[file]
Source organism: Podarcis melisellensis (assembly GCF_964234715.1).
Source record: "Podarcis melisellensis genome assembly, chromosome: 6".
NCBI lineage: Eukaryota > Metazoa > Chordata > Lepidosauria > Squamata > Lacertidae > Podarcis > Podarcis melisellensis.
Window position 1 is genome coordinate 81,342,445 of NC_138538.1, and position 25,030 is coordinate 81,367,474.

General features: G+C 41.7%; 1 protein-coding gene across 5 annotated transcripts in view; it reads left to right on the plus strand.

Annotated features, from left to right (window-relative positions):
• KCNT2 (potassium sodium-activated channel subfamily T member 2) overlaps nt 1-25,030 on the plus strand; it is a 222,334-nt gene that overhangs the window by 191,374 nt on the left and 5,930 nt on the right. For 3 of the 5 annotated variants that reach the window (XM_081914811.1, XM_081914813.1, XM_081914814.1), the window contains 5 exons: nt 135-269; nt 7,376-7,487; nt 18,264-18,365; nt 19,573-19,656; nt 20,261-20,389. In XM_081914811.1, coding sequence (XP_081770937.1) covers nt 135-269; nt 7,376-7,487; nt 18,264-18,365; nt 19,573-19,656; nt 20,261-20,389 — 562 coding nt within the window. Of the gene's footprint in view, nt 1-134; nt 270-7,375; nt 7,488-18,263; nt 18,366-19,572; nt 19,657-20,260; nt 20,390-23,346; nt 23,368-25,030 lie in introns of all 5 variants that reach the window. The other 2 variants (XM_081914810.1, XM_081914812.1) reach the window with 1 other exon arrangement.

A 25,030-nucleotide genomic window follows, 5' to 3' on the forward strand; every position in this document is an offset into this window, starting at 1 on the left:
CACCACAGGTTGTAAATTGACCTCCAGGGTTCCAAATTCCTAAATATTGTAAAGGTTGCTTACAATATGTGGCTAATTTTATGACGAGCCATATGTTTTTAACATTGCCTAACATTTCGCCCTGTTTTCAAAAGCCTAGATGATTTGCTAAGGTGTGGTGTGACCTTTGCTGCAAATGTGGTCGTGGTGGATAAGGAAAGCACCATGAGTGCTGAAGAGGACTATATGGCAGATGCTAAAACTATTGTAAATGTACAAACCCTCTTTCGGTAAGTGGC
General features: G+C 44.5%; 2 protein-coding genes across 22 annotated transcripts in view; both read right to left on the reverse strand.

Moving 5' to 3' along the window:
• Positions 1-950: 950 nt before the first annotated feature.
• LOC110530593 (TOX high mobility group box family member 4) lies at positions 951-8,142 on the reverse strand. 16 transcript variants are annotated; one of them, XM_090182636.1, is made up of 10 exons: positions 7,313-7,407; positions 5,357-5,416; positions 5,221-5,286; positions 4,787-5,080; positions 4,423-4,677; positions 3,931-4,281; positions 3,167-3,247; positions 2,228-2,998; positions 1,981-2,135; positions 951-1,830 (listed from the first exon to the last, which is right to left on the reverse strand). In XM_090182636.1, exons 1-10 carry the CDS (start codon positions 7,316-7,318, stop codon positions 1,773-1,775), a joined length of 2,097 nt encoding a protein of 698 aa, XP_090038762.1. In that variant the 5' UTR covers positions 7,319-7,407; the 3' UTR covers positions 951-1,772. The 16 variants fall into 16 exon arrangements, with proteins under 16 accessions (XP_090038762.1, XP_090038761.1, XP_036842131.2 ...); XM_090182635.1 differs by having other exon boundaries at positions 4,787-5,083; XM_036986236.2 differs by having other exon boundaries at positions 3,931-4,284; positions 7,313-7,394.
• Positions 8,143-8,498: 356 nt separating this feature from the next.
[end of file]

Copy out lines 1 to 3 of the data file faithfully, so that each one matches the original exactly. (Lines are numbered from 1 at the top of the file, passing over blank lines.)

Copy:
Source organism: Podarcis melisellensis (assembly GCF_964234715.1).
Source record: "Podarcis melisellensis genome assembly, chromosome: 6".
NCBI lineage: Eukaryota > Metazoa > Chordata > Lepidosauria > Squamata > Lacertidae > Podarcis > Podarcis melisellensis.